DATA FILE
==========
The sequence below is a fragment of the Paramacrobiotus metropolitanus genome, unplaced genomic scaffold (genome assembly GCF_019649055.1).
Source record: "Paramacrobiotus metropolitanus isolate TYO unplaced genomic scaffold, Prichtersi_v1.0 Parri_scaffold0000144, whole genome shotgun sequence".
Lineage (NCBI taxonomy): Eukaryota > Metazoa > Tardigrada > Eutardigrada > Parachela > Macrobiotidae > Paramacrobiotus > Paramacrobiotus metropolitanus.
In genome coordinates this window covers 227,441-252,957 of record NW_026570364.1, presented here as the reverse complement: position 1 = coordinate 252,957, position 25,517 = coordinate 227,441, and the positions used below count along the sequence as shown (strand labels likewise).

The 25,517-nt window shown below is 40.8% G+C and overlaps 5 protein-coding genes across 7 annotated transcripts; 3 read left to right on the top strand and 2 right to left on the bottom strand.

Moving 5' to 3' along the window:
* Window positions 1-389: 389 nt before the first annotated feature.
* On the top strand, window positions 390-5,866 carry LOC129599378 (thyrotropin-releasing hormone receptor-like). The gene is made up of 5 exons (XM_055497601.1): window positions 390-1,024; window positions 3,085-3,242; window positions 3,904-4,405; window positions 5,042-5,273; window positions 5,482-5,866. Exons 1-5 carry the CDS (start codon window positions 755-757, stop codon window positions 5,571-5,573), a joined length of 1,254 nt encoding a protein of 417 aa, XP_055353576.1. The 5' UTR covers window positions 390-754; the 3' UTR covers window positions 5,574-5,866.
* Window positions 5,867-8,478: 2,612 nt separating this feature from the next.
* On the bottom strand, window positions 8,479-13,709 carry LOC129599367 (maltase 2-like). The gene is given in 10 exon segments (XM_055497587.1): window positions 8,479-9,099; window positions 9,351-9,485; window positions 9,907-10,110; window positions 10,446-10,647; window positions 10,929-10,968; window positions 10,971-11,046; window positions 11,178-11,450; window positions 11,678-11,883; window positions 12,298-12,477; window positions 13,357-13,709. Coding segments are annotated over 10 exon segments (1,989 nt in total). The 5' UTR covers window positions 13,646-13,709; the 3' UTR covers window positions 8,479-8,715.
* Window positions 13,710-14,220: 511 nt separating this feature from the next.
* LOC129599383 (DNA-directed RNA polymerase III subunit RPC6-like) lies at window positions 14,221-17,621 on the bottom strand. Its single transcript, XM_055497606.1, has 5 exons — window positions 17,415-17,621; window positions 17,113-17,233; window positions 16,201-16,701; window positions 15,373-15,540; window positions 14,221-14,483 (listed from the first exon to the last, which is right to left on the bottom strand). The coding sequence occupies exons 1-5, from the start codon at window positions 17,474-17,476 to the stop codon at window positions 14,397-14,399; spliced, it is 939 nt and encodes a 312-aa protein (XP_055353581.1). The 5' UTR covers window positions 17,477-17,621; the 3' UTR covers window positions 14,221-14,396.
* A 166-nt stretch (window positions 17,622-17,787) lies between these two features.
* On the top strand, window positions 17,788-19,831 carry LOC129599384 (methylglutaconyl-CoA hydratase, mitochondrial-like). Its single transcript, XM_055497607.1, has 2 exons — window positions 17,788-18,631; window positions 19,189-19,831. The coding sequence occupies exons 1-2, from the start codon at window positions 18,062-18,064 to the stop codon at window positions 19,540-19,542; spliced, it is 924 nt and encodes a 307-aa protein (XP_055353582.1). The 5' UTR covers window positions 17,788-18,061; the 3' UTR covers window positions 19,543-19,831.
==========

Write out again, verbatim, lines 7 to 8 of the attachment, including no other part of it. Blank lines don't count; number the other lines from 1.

* Window positions 1-389: 389 nt before the first annotated feature.
* On the top strand, window positions 390-5,866 carry LOC129599378 (thyrotropin-releasing hormone receptor-like). The gene is made up of 5 exons (XM_055497601.1): window positions 390-1,024; window positions 3,085-3,242; window positions 3,904-4,405; window positions 5,042-5,273; window positions 5,482-5,866. Exons 1-5 carry the CDS (start codon window positions 755-757, stop codon window positions 5,571-5,573), a joined length of 1,254 nt encoding a protein of 417 aa, XP_055353576.1. The 5' UTR covers window positions 390-754; the 3' UTR covers window positions 5,574-5,866.